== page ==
“Midnight,” the fellow replies.
“Is that so?... I must go home then. I was married today.”
Edison, the fabulous inventor, was a terrible husband, a worse father, and an insensitive employer who used loyal people and then fired them on a whim. He was a micromanager who made decisions not only in areas where he had little expertise, but also in situations where he was downright incompetent. He pronounced the radio “a fad” and forbade his managers from entering the business. In its day, Edison’s company was one of the major producers of musical recordings, and its nearly deaf founder (Edison literally had to bite the wood of a piano or phonograph in order to hear it) insisted on being the person to choose which artists to record. He had disdain for all forms of popular music — jazz was “for nuts” — and he wasn’t all that happy about most classical performers, either, calling pianist/composer Sergei Rachmaninoff “a pounder.”
He cared not a whit about customer preferences. It is little wonder, then, that when he died in 1931, he had so mismanaged his business empire that he left an estate valued at only US$1.5 million. By comparison, his friend and fellow titan, Henry Ford, left roughly $180 million. Ford was, in fact, Edison’s only friend, reflecting the wizard’s general mistrust of others (he suspected they were using him for their own purposes). As he grew older, Edison became insufferably self-absorbed and opinionated and, in the end, was beloved by all but those who knew him. And, unlike Ford, Edison left no philanthropic legacy and never made any significant civic contributions.
That said, Edison was seen by the public of his day as a great inventor, and his name on a product was viewed as a guarantee of quality and technical progress. He also was a hero and role model to many aspiring inventors and businesspeople. Stross gives the man his due: He was a genius at self-promotion. “Edison had promoted his own image and the notion that it was his hands alone that had performed miracles.” Even in his lifetime, knowledgeable people began to realize that he was no Steinmetz or Tesla. The book’s subtext, of course, is that Edison stands as the first in that long line of celebrity CEOs that stretches more than 100 years and 3,000 miles from Menlo Park, N.J., to Menlo Park, Calif. Read it and weep.
The Inveterate Optimist
Standing a bit shy of the five-foot mark, Andrew Carnegie nonetheless stood head and shoulders above the much taller J.D. Rockefeller, J.P. Morgan, and their Gilded Age contemporaries known collectively as Robber Barons. In fact, Carnegie was the giant of his era (1835–1919), a man of remarkable breadth and substance who was as much a player in the fields of national and international politics, philanthropy, and literature as he was in the world of big business. As David Nasaw documents in his engaging, magnificently researched, and beautifully written biography, Andrew Carnegie, the little Scot was a man in full — and although not a particularly good or brilliant man, he was the first modern American corporate capitalist, an undeniably important figure in his own time and, by reflection, in ours. I have had to restrain my enthusiasm in writing this review: Andrew Carnegie is not only the best biography of the year, it may be the best business book I have ever read.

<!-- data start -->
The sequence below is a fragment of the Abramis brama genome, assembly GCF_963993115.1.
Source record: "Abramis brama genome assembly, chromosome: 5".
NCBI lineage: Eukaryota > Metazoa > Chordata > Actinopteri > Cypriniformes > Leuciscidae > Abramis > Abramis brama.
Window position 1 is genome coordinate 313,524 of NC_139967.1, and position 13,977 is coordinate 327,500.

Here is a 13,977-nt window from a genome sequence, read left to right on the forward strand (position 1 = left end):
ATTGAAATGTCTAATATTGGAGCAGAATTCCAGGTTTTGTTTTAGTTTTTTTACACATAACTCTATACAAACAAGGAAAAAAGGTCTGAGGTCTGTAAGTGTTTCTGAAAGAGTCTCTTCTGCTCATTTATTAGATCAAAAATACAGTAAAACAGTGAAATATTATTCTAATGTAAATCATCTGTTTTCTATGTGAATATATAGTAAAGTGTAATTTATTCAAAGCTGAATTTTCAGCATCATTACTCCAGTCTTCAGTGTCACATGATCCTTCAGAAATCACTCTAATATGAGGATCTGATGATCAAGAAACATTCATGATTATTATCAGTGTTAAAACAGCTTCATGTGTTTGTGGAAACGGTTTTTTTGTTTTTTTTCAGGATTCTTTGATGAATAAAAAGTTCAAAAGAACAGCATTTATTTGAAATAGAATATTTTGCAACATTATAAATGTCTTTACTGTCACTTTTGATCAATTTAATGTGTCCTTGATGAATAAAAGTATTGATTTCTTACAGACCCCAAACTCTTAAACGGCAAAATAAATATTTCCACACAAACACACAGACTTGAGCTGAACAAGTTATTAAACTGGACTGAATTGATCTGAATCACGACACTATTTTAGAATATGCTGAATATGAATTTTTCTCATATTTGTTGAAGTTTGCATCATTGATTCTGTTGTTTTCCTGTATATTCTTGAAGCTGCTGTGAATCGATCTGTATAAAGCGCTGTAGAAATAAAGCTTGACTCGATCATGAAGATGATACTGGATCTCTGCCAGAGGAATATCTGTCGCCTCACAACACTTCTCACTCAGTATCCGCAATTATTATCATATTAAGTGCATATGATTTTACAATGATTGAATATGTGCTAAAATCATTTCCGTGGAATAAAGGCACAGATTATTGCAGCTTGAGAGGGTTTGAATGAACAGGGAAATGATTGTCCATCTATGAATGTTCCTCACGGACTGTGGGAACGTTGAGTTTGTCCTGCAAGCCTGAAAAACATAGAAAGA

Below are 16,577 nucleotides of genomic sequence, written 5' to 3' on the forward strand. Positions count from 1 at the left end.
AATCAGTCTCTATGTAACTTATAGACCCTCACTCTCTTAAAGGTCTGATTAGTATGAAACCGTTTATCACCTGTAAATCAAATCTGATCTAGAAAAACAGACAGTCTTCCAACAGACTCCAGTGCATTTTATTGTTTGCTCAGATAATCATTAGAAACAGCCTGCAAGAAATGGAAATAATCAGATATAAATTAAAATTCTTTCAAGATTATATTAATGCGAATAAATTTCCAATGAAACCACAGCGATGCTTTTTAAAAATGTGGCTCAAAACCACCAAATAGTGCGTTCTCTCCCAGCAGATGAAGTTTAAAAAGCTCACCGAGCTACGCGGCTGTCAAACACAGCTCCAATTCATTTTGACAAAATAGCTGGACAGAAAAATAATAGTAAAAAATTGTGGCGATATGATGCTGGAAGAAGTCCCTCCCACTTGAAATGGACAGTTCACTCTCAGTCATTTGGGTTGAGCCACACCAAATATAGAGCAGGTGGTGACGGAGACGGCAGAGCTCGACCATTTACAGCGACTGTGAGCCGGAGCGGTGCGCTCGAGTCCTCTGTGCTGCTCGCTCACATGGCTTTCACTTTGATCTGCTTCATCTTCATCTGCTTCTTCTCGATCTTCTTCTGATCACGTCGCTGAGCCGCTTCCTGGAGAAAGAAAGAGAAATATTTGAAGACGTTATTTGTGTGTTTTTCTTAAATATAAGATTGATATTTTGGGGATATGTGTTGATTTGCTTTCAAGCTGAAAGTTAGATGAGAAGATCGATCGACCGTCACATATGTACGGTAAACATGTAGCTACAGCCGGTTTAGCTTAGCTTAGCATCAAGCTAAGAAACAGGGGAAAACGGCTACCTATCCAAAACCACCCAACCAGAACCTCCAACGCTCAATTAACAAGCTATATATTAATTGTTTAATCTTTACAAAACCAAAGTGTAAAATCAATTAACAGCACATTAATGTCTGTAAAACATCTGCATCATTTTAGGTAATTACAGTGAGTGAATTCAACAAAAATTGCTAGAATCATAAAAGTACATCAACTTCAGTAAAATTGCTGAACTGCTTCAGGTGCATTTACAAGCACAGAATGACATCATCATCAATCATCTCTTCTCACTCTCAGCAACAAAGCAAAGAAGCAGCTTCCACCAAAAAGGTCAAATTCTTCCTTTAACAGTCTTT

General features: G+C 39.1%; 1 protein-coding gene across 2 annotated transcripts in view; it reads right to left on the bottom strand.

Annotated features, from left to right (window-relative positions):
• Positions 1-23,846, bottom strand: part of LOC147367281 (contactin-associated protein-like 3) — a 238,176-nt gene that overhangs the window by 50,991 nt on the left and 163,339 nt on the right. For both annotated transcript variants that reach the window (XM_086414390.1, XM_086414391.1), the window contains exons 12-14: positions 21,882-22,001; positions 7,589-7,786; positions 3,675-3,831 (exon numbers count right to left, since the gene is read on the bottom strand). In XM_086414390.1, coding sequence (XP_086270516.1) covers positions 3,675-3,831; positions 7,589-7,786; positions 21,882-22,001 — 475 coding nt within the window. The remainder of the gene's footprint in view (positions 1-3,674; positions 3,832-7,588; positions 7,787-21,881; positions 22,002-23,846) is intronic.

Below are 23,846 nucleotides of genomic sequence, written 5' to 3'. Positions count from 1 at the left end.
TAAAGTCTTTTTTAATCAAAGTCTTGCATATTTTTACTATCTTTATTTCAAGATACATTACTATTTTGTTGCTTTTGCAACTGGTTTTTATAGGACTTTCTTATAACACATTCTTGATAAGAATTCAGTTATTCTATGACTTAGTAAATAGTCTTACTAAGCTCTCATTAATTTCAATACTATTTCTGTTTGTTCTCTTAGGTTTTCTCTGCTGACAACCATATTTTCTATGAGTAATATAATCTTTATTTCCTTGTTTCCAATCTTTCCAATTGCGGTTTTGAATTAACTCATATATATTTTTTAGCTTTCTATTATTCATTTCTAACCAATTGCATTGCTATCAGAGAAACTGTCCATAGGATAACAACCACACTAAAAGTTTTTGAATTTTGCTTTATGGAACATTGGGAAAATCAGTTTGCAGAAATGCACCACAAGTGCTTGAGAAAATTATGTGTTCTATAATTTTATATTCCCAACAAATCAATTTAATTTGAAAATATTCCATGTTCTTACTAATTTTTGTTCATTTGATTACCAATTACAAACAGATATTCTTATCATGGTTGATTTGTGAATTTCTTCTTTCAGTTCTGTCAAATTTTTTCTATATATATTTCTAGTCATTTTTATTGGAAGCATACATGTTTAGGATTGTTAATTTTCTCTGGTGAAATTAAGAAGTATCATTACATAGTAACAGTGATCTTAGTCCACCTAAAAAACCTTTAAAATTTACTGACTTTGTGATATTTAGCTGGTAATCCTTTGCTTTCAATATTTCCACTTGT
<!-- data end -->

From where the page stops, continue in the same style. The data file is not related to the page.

Carnegie was the largely self-educated son of a ne’er-do-well Scottish weaver who immigrated with his family to the Pittsburgh area at age 12. Given the grim circumstances of his early life and the dour demeanor of his Scots relatives, the son displayed an amazingly sunny disposition. As a boy, and throughout his life of 84 years, Carnegie was seldom seen without a smile on his face, and was always full of cheery optimism even under the most adverse of conditions. Curiously, like Edison (who was born a dozen years later), Carnegie started his career as an underage telegraph operator. But whereas Edison got hooked on the technology, Carnegie was seduced by the money. By age 19, he was wildly enthusiastic about earning money from capital and set out to earn it by selling bonds in Europe to raise money for American companies (and investing in railroads, bridges, and oil, among other necessities of the industrial age). He appreciated that it was far better to let money work for him than to labor himself. Indeed, he found being a capitalist better than doing work of any kind. Unlike Edison, Carnegie never saw the inherent virtue of hard work. Instead, he believed that work was an activity to be minimized so he could have time to enjoy the good life of reading, writing, horseback riding, traveling, concertgoing, taking long walks in nature, and having conversations with thoughtful friends. But the simple life was not enough. Carnegie “reveled in excess,” writes Nasaw, eventually owning a 40,000-acre palatial estate in Scotland, replete with a staff that included a full-time gamekeeper, forester, yacht captain, golf links superintendent, organist, and bagpiper (to wake his numerous houseguests at dawn and to call them to their meals).